Danish expat Karen-Marie Kragelund will be running the Kyiv Lions Club for the coming year following her uncontested election in June 2016 as the organization’s new president. She sat down with Business Ukraine magazine to discuss her twin ambitions of embracing the expanding Kyiv Lions Club membership and bolstering its reputation for Scandinavian-style transparency.
Globally speaking, female Lions Club leaders are still something of a novelty – the international organization only began accepting ladies as members in 1987 and welcomed its first female president in 1999 – but Kragelund is actually the second lady to lead the Kyiv Lions Club. She finds herself following the footsteps of her current second-in-command, Marjon Cals, who was the Kyiv Lions Club’s first female president some years ago.
Kragelund is one of many women who contribute to the work of Kyiv Lions Club. She has been an active member for the past six years, serving previously as club secretary. Kragelund says she was originally motivated to join the Kyiv Lions Club by a desire to give something back and a recognition that she could achieve a lot more by joining forces with other likeminded professionals – many of them members of Kyiv’s expatriate community who she already knew and trusted. “As an individual, I realized the kind of impact I could make was limited. By being part of a larger group, I felt we could make a real difference,” she says.
Kyiv’s world-beating Lions Club
Kragelund now finds herself at the helm of what has long been one of Ukraine’s most successful and credible fundraising organizations. Despite the current economic challenges facing the country, the Kyiv Lions Club managed to raise around USD 300,000 over the past twelve months, with funds going to a range of worthy local causes. This impressive sum is by no means exceptional and reflects a consistent fundraising record that places the Kyiv Lions Club among the top 1% of Lions Clubs globally.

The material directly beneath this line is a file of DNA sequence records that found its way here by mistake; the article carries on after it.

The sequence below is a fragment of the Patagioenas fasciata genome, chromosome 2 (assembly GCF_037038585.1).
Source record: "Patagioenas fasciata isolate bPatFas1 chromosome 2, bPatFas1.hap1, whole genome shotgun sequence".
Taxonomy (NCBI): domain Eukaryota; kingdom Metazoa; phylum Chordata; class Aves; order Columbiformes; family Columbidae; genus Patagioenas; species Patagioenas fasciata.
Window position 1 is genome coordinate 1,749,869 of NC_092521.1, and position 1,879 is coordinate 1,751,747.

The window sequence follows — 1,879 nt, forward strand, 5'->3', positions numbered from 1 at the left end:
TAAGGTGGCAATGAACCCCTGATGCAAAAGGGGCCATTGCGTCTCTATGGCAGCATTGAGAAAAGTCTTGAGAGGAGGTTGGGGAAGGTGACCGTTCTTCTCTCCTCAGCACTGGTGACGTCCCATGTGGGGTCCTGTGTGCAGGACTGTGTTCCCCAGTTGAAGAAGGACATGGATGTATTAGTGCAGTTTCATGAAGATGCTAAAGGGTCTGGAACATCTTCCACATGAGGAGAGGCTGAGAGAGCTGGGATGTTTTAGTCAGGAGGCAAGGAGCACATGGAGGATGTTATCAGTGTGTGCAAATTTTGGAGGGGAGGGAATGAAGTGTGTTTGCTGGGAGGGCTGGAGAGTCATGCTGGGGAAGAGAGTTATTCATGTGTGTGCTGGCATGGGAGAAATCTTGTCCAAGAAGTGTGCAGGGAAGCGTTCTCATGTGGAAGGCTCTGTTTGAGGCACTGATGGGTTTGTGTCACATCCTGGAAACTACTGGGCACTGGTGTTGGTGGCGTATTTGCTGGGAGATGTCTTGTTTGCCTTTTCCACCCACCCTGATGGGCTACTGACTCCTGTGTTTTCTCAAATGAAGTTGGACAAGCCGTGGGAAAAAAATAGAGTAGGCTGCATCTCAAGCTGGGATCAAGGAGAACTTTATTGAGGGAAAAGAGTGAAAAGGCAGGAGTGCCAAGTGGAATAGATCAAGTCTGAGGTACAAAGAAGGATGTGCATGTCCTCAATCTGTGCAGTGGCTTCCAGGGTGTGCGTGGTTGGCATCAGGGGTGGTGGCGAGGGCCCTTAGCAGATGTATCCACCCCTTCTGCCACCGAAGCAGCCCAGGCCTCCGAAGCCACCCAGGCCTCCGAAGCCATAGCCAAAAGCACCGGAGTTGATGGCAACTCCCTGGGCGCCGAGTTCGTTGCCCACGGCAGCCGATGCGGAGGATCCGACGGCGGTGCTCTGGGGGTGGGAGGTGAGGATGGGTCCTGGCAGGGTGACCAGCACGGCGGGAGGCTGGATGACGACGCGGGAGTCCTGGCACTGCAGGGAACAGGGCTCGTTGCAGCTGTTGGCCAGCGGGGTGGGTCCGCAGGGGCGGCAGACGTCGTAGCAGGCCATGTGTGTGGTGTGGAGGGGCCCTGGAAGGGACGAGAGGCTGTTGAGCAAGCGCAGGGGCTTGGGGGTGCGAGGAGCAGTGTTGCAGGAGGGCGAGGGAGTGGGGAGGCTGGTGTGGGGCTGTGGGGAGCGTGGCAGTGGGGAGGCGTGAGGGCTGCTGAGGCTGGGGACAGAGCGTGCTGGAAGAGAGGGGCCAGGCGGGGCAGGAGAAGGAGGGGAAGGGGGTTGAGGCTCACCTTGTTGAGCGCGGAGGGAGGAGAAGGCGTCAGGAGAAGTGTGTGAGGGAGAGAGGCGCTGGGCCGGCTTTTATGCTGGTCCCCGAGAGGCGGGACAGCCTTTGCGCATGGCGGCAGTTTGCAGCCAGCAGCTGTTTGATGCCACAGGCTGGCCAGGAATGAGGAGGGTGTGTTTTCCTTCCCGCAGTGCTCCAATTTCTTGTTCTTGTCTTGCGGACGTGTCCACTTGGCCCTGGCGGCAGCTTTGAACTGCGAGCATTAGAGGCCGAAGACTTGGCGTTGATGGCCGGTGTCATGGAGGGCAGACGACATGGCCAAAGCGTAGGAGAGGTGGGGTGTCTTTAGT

This success is down to the strong reputation for trustworthiness the Kyiv Lions Club has built up since its foundation in 2003. The charity industry in Ukraine continues to suffer from a spirit of skepticism rooted in the plethora of suspicious and phony charities to emerge amid the chaos of the early post-Soviet years. To counter these suspicions, the Kyiv Lions Club has always gone to significant lengths to demonstrate how it disposes of the funds raised at club events. Kragelund sees this reputation as a key asset and wants to borrow from her Danish experience to boost the organization’s credibility further. “Denmark is always ranked among the world’s top three nations in anti-corruption and transparency surveys,” she comments. “I want to be able to demonstrate where every single penny goes. Sponsors and supporters should be certain their money will reach worthy causes.”
She also hopes to build on recent recruitment work and engage as many new Lions as possible in activities designed to support vulnerable local communities. With a growing Kyiv Lions Club membership, there are greater opportunities for personal interaction and the social benefits this can bring. “Being able to donate money is important, but donating time is also crucial,” she reflects. “I would like to go back to basics and get more and more members involved in regular Lions Club activities.”
Kyiv lioness in Odesa
Her election as Kyiv Lions Club president has presented Kragelund with something of a logistical headache – in the weeks between putting forward her candidacy and her election, the Dane took on a new executive role with a Danish engineering company based in Ukraine’s Black Sea port city Odesa. She is unfazed by the challenges this presents, and plans to visit the Ukrainian capital each month while managing the day-to-day affairs of Kyiv Lions Club from a distance.
Such commitment would not be possible without a passionate approach to Ukraine’s future and a belief in her ability to make a meaningful contribution to the country’s development. Kragelund says her love affair with the Soviet world dates back to a fascination sparked by watching the 1980 Moscow Olympics on TV as a child. She later spent time in Russia before arriving in Ukraine ten years ago. The Danish expat now routinely refers to Ukraine as ‘home’ and says she remains inspired by the opportunity to help ‘get the country on its feet.’ “So many groups in today’s Ukraine need support,” she reflects. “We are in a position to help and can achieve a lot with relatively little.”
Kyiv Lions Club